20. Taran Adarsh is probably kept all the eulogies under the wraps, to be brought out, dusted and ceremoniously plant them on SRK aqnd Billo (Barber/Bekaar??)

  21. For me the most appealing part was the changing sexual morality. I for one really liked Chanda’s character. It was an amazing movie. I absolutely loved it.

  22. An amazing accomplishment. Naz 8 at Fremont was 1/3rd full on Valentine’s night, so left coast is definitely the right coast.

    namely a belatedly-revealed capability for introspection that leads to a rather novel conclusion, which some may find unexpected and disappointing

    It’s not the conclusion or its novelty that’s problematic, it’s how we get there. The car crash with voiceover is a weak transition.

    why the second half, when Paro moves out of the story, cannot maintain the scintillating levels of the first

    I will have to disagree. There were at least a couple of sequences with Dev and Chanda which I wanted to linger on, forever, and which hinted at what Anurag might be capable of once he decides to be a little more Ray/Rohmer and a little less Lynch/Wai.

  23. @ Siddharth

    Thanks for reminding those Anurag Kashyap scenes in ‘Luck By Chnace’, cannot agree with you more about ‘I could almost imagine Kashyap and Zoya Akhtar giggling and exchanging hi-5s while planning for these scenes’. I must add the scene where Anurag interprets the ending of the Hrithik movie with Mr. Rommy Rolly screaming “Oye, Film institute..” .

  24. Fully agree with you gb! amazing. i loved the movie. contrarily i watched the movie in a packed bangalore multiplex on a monday afternoon.

  25. @Ravi

    I thought the review by Anuj was really biased….looks like he has some personal issues with Kashyap & the extra long review is rather a critique of the director & his previous work than the movie itself…

  26. One of the better movies, I must say.

    “that of a weak, sniveling, self-destructive individual with a morbid fascination for emotional cruelty, who always realizes the worth of something after he has lost it”.

    Woww..what an accurate way to describe Devdas’s character.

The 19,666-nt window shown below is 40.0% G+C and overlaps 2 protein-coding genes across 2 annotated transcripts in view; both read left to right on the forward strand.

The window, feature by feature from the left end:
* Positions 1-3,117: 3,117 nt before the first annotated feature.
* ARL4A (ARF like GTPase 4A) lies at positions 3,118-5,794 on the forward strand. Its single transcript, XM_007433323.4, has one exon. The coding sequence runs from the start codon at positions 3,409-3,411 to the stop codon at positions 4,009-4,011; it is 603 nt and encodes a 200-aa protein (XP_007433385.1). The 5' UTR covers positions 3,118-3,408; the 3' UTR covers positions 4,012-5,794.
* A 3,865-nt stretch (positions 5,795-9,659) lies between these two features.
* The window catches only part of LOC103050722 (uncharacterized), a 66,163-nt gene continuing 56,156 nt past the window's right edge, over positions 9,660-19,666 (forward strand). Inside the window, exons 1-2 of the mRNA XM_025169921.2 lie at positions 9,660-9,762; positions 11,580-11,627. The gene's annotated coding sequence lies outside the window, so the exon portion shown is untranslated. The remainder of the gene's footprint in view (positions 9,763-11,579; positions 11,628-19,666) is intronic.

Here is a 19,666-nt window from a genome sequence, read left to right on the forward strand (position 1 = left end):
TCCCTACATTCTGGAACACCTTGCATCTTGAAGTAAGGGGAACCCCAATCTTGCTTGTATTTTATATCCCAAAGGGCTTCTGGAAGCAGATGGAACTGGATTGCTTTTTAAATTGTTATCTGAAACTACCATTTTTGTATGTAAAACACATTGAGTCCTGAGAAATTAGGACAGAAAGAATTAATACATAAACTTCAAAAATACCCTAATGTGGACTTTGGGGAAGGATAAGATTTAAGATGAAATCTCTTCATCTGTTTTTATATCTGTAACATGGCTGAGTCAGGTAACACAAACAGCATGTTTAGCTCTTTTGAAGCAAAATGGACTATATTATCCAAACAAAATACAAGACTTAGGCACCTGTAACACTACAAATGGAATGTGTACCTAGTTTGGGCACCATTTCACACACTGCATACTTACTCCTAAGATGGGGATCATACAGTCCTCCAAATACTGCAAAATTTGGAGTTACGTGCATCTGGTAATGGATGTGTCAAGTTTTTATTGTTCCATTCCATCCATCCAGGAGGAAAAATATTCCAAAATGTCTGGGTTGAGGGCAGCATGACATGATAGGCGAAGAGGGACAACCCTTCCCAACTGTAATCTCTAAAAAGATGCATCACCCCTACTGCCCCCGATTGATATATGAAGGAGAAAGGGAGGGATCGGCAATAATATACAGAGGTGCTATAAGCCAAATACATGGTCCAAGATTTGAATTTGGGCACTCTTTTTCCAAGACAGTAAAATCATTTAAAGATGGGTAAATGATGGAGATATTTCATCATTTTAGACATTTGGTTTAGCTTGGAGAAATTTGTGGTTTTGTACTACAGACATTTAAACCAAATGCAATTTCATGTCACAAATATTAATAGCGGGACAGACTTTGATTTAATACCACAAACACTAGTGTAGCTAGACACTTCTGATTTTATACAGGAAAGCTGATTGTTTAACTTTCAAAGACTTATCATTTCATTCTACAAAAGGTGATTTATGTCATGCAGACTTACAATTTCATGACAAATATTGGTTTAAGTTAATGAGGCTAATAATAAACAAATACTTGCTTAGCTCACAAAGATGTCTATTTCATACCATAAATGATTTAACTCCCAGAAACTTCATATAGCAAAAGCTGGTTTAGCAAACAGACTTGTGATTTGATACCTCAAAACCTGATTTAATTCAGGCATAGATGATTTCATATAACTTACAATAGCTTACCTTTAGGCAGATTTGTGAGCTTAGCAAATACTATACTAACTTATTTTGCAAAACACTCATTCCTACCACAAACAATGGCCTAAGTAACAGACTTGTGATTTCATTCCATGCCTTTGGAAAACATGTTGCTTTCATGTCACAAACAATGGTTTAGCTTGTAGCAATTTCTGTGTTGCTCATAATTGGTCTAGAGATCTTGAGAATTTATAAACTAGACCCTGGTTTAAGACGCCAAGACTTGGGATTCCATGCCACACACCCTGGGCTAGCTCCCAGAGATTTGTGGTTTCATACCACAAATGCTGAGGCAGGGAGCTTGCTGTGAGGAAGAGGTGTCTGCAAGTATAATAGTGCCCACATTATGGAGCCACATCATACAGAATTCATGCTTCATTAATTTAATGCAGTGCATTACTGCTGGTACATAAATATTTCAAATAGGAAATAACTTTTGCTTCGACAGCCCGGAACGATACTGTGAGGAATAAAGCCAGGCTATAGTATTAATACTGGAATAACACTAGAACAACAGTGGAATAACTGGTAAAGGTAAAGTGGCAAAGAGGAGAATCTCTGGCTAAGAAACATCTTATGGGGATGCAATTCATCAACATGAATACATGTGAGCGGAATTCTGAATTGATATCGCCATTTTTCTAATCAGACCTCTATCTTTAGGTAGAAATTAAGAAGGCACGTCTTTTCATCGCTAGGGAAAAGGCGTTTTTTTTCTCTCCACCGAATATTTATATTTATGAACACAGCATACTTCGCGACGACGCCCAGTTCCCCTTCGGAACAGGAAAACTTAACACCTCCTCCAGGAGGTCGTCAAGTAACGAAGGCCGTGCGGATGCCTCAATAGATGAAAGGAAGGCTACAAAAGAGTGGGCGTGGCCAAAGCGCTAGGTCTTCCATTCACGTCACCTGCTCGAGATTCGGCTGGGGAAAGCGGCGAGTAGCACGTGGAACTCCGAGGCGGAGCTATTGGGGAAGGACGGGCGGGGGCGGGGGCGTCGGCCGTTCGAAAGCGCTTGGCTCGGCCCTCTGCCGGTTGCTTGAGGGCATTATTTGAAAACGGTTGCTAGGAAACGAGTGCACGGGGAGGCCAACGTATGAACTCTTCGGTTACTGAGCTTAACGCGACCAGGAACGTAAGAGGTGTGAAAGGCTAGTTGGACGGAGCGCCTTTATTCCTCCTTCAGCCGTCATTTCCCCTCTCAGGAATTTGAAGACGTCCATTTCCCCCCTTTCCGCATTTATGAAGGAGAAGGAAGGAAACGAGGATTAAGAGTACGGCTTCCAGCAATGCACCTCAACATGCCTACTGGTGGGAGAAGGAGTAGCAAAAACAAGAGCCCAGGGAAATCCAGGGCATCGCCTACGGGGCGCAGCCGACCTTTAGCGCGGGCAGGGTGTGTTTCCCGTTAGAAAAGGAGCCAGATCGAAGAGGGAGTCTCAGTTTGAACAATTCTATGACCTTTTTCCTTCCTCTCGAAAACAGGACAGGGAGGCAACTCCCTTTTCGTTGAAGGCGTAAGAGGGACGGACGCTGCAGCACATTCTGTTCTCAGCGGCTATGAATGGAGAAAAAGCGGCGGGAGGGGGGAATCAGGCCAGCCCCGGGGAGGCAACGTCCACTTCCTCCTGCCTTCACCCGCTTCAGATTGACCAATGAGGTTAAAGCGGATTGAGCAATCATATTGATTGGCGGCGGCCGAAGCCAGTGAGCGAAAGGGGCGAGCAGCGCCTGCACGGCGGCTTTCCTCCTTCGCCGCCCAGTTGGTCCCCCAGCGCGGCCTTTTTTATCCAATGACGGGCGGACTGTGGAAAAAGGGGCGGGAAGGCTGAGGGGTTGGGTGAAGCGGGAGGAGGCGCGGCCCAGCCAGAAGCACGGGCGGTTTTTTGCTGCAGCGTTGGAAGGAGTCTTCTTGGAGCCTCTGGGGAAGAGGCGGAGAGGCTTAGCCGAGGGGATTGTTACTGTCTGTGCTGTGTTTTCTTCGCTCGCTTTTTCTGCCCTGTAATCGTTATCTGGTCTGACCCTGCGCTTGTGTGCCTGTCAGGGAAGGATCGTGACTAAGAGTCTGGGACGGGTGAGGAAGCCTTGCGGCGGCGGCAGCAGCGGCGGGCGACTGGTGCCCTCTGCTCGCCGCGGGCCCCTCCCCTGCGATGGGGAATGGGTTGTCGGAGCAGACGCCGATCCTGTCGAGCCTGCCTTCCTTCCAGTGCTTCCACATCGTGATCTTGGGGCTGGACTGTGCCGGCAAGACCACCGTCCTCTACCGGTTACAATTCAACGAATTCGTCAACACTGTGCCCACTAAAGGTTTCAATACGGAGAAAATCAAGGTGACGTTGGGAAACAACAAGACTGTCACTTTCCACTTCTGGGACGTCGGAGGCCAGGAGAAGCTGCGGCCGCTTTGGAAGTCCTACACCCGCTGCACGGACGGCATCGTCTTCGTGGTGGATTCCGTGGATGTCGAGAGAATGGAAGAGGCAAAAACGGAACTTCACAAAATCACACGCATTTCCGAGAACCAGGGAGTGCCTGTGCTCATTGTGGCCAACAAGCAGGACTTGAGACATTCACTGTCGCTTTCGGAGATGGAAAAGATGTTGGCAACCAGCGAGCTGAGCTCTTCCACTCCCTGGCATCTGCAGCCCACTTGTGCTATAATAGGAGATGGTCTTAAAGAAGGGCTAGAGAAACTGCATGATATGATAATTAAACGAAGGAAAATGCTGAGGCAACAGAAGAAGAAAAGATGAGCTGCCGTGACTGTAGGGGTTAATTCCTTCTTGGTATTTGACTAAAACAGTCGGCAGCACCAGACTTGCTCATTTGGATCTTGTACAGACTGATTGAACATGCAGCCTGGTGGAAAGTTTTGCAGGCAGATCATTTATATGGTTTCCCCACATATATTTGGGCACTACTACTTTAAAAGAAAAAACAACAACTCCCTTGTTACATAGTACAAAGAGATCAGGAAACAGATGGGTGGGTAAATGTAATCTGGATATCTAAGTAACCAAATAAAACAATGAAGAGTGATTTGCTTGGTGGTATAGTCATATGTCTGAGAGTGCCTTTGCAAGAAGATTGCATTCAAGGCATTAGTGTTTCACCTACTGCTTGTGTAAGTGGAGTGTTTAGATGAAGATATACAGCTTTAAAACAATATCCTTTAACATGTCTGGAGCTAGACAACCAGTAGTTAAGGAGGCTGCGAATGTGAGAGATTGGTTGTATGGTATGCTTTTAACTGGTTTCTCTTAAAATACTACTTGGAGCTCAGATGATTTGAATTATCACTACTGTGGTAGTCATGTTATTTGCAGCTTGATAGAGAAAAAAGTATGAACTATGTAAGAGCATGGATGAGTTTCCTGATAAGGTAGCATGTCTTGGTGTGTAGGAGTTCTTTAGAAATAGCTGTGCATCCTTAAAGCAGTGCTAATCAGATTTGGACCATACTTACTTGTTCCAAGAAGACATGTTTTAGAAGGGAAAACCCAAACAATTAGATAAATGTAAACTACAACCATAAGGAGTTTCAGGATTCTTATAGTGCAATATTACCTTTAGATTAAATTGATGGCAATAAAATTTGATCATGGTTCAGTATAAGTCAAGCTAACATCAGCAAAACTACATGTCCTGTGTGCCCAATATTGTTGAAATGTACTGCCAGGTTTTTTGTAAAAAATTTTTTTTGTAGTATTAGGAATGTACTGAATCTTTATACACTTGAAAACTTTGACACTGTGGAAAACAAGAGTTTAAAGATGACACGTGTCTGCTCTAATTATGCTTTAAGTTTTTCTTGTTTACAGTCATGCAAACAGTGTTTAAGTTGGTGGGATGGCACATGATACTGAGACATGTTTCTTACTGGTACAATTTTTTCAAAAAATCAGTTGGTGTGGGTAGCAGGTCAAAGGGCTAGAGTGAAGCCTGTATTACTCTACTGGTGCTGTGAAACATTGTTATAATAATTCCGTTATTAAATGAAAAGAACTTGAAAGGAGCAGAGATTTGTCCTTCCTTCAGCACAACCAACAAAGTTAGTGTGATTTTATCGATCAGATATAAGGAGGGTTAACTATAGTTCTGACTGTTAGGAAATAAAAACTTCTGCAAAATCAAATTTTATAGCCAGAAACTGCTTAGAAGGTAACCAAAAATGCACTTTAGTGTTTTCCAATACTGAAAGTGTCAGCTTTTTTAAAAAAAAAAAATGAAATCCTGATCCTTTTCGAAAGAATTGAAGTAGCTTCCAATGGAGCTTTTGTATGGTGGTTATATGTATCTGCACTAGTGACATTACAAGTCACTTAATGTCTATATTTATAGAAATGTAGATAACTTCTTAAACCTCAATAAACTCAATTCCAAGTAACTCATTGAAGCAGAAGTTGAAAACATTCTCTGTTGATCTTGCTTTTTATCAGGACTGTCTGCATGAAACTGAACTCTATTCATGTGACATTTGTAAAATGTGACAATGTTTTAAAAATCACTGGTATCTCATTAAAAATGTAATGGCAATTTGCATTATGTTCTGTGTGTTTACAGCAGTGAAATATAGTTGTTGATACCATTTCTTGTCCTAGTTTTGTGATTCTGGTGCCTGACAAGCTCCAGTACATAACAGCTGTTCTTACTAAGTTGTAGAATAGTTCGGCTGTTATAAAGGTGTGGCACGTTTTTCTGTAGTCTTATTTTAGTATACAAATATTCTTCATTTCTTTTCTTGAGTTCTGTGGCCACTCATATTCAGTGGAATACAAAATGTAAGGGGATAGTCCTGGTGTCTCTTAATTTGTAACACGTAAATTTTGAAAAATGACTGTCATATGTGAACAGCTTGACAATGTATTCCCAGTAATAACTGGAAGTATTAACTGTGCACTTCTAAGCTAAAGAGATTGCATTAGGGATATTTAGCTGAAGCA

27. @GB – you’re welcome. Deleted probably because of the language.

    And talking of language, check this out ….

    it’s the X rated version of Emotional Atyachar, released by the film’s producers themselves. Needless to say, it’s definitely NSFW.

  28. For once I think you didn’t do justice to the film, in spite of a positive review. There were so many moments and aspects which someone like you should have written about- like for instance in your Rang de Basanti and Dil Chahta Hai reviews (both negative I may add). Were you trying to bit a less umm… provocative in your assessment? I loved the film.

  29. Some time back, in order to to avoid starvation I took up freelance writing assignments. During that period a certain wannabe and self-styled marketing consultant from the US asked me to write book reviews marketing and sales bestsellers for him. For this he used to give me book summaries to go through and write reviews. This was something that I never could do – not the writing though, but reading tonnes of boring gutter literature that has no meaning in real life or business. However, I had no choice but to write. Therefore, I just Googled the title of the book with the keyword “review”. Needless to say, there were many. I fleetingly read some of them, took points from those who agreed/praised and disagreed/agreed and produced my unique content with my ‘personal punch’ in the end.

    I have read a few reviews of Dev D after having seen the movie. Reading this review gives me the feeling that you wrote the review first using the same or similar methods I used to write the reviews of the books I mentioned. Despite the fact that no one can argue that you have not rehashed content because your review is ‘original’, it is definitely ‘inspired’ by other reviews. I won’t point out the similarities line by line because they are few and far in between (if they exist), and I know you are of a much higher class than Kaavya Vishwanathan.

  30. @Beaupeep: I had not read a single review of DevD anywhere before I wrote this. Not even Taran Adarsh’s. Leaving that aside, when you make an accusation against someone it would be contingent upon you to try to make an attempt to prove it. Though the tendency to reflect your own ethics and your own behavior on others is a tempting one, kindly do realize that not everyone is you.

  31. Well,

    I absolutely loved the film. And I agree. The best thing about the film is that Dev finally gets his deliverance after all these years.

    The man is still a looser – but, he finally gets his chance at redemption.

    What would be interesting would be to see how Chanda and Dev’s journey turns out if they eventually get married.

    Cool writing though Great Bong…

    Blog.gore

  32. HI Beaupeep,